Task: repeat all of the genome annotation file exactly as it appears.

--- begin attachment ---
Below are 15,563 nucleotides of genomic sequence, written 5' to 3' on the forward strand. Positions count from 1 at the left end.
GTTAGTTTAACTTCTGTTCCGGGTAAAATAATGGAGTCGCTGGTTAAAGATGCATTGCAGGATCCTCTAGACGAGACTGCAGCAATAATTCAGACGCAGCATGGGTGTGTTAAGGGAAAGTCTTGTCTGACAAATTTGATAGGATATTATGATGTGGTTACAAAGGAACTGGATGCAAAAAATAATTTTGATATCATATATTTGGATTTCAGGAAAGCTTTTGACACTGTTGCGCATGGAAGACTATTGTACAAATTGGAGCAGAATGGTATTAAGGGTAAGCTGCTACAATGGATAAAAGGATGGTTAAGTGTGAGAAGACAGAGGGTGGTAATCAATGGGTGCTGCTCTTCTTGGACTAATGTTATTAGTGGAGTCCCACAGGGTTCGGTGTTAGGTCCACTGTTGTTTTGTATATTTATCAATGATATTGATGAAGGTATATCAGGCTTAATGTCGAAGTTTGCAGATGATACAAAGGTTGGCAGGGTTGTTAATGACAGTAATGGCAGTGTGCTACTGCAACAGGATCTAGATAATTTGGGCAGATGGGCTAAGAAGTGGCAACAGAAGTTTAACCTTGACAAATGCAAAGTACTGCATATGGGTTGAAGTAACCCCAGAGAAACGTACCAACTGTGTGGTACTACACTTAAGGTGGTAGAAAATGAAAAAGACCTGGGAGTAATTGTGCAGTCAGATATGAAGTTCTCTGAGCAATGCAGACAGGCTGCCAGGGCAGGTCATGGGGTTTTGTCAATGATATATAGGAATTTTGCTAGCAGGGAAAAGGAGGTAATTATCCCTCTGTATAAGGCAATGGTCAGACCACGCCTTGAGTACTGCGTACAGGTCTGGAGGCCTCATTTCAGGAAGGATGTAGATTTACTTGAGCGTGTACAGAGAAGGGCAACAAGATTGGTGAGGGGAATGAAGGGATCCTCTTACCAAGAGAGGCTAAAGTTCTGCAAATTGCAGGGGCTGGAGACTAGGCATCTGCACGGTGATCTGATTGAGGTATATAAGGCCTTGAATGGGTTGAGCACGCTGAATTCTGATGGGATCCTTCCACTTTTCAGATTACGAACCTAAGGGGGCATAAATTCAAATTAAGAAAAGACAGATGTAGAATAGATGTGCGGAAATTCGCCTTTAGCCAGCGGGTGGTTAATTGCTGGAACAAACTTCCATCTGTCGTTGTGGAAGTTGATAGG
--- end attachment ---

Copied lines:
Below are 15,563 nucleotides of genomic sequence, written 5' to 3' on the forward strand. Positions count from 1 at the left end.
GTTAGTTTAACTTCTGTTCCGGGTAAAATAATGGAGTCGCTGGTTAAAGATGCATTGCAGGATCCTCTAGACGAGACTGCAGCAATAATTCAGACGCAGCATGGGTGTGTTAAGGGAAAGTCTTGTCTGACAAATTTGATAGGATATTATGATGTGGTTACAAAGGAACTGGATGCAAAAAATAATTTTGATATCATATATTTGGATTTCAGGAAAGCTTTTGACACTGTTGCGCATGGAAGACTATTGTACAAATTGGAGCAGAATGGTATTAAGGGTAAGCTGCTACAATGGATAAAAGGATGGTTAAGTGTGAGAAGACAGAGGGTGGTAATCAATGGGTGCTGCTCTTCTTGGACTAATGTTATTAGTGGAGTCCCACAGGGTTCGGTGTTAGGTCCACTGTTGTTTTGTATATTTATCAATGATATTGATGAAGGTATATCAGGCTTAATGTCGAAGTTTGCAGATGATACAAAGGTTGGCAGGGTTGTTAATGACAGTAATGGCAGTGTGCTACTGCAACAGGATCTAGATAATTTGGGCAGATGGGCTAAGAAGTGGCAACAGAAGTTTAACCTTGACAAATGCAAAGTACTGCATATGGGTTGAAGTAACCCCAGAGAAACGTACCAACTGTGTGGTACTACACTTAAGGTGGTAGAAAATGAAAAAGACCTGGGAGTAATTGTGCAGTCAGATATGAAGTTCTCTGAGCAATGCAGACAGGCTGCCAGGGCAGGTCATGGGGTTTTGTCAATGATATATAGGAATTTTGCTAGCAGGGAAAAGGAGGTAATTATCCCTCTGTATAAGGCAATGGTCAGACCACGCCTTGAGTACTGCGTACAGGTCTGGAGGCCTCATTTCAGGAAGGATGTAGATTTACTTGAGCGTGTACAGAGAAGGGCAACAAGATTGGTGAGGGGAATGAAGGGATCCTCTTACCAAGAGAGGCTAAAGTTCTGCAAATTGCAGGGGCTGGAGACTAGGCATCTGCACGGTGATCTGATTGAGGTATATAAGGCCTTGAATGGGTTGAGCACGCTGAATTCTGATGGGATCCTTCCACTTTTCAGATTACGAACCTAAGGGGGCATAAATTCAAATTAAGAAAAGACAGATGTAGAATAGATGTGCGGAAATTCGCCTTTAGCCAGCGGGTGGTTAATTGCTGGAACAAACTTCCATCTGTCGTTGTGGAAGTTGATAGG